Deals get real: Butler joins Heat, Raptors wish Kawhi well

ASSOCIATED PRESS
LAS VEGAS
Published 08.07.2019 00:05

Toronto said farewell to Kawhi Leonard. Miami said hello to Jimmy Butler. The Lakers finally have Anthony Davis. Free agency became real Saturday.

The four-team trade that sent Butler to the Heat, with a new $142 million, four-year contract, was one of the first big moves to get done once the league's offseason moratorium ended. But many of the other massive moves, such as Leonard's signing with the Los Angeles Clippers and the trade to have Paul George join him, remained in the paperwork stage. There was no real worry about the pending transactions: Some deals, including a few that got agreed upon very quickly when the negotiating window opened June 30, simply needed to be slotted in a certain order to make the NBA's money rules work.

"I think it's going to be a really exciting season," said Portland's Damian Lillard, who wasn't a free agent and won't be for a long time after signing a $196 million, four-year extension that could keep him with the Trail Blazers until 2025. "Obviously, it's exciting to see players change teams. You know people love that."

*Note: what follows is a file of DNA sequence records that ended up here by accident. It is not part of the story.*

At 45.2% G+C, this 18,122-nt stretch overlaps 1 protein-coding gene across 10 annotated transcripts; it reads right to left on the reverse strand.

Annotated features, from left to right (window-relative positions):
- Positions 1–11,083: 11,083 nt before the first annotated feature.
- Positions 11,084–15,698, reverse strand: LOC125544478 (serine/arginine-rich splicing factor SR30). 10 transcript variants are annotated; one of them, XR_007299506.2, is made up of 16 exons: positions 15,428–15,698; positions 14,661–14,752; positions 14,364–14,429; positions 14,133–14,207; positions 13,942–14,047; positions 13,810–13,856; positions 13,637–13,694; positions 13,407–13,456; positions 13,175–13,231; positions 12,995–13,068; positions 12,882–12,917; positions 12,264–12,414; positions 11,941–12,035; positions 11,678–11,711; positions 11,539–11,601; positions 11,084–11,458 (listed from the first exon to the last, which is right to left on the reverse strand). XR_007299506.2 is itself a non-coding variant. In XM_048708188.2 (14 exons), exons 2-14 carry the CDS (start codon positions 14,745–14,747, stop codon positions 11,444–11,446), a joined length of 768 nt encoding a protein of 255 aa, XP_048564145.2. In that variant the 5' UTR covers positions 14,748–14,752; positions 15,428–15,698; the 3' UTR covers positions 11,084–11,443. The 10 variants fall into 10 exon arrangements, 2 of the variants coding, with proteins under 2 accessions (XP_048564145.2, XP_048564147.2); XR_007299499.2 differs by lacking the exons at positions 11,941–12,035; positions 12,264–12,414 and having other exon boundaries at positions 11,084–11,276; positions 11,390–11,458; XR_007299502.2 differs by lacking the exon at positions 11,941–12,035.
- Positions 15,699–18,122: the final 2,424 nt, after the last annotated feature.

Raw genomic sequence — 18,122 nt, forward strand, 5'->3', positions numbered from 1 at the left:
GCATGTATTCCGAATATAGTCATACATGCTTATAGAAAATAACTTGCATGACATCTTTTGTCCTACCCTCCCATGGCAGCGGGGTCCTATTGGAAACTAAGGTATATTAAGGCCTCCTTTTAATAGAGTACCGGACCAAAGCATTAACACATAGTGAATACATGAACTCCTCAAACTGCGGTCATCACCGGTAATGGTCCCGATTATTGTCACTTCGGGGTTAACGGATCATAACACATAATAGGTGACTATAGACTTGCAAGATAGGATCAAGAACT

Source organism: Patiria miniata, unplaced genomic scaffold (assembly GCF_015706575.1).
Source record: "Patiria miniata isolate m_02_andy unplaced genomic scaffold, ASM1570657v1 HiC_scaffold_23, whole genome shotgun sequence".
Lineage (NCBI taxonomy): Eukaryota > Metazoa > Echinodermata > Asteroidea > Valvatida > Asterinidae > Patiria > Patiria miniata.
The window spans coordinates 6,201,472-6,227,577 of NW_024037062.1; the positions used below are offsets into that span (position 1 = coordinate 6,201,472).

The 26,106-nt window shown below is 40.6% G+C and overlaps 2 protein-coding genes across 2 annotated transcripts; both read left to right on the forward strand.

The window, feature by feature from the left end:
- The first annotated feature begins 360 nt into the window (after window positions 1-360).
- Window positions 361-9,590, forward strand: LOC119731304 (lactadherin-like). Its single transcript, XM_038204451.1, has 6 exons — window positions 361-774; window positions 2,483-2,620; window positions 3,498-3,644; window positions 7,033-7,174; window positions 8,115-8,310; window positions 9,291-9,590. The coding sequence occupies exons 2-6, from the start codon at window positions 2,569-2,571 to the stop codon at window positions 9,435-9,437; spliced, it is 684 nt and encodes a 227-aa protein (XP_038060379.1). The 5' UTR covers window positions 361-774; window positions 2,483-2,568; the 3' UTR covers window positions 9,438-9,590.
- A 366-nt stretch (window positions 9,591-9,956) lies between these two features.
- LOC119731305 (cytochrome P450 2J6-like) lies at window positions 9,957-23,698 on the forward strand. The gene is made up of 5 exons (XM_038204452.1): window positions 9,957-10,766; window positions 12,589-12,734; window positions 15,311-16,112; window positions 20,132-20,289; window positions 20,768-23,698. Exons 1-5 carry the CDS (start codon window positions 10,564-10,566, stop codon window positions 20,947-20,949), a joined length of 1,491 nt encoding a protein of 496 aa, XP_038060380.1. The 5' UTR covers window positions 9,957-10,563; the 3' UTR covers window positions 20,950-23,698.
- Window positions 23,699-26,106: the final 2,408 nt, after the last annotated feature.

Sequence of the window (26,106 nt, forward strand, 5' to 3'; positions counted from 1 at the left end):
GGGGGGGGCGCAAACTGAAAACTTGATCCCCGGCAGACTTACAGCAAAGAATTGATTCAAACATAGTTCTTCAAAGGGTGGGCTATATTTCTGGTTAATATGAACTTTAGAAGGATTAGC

Not all people. Not always, anyway. Toronto awoke to the news Saturday that two starters from this past season's NBA champion Raptors, Leonard and Danny Green, were moving on. Leonard picked the Clippers and will sign a $142 million, four-year deal and George will be joining him in a massive trade that will send Danilo Gallinari, Shai Gilgeous-Alexander and five draft picks to Oklahoma City in a blockbuster deal that shook up both conferences. Green is joining the Lakers on a two-year deal.

"Teams are making moves to win now and that's obvious," said Heat forward Meyers Leonard, who left Portland and is part of the four-team Butler deal. "The Clippers, for example, they're in ‘win-now' mode. They played well last year in the playoffs. They go and get Kawhi and PG and all these other players. OKC has to be thinking, ‘OK, we just got a ton of draft picks.' So people are positioning themselves in different ways."

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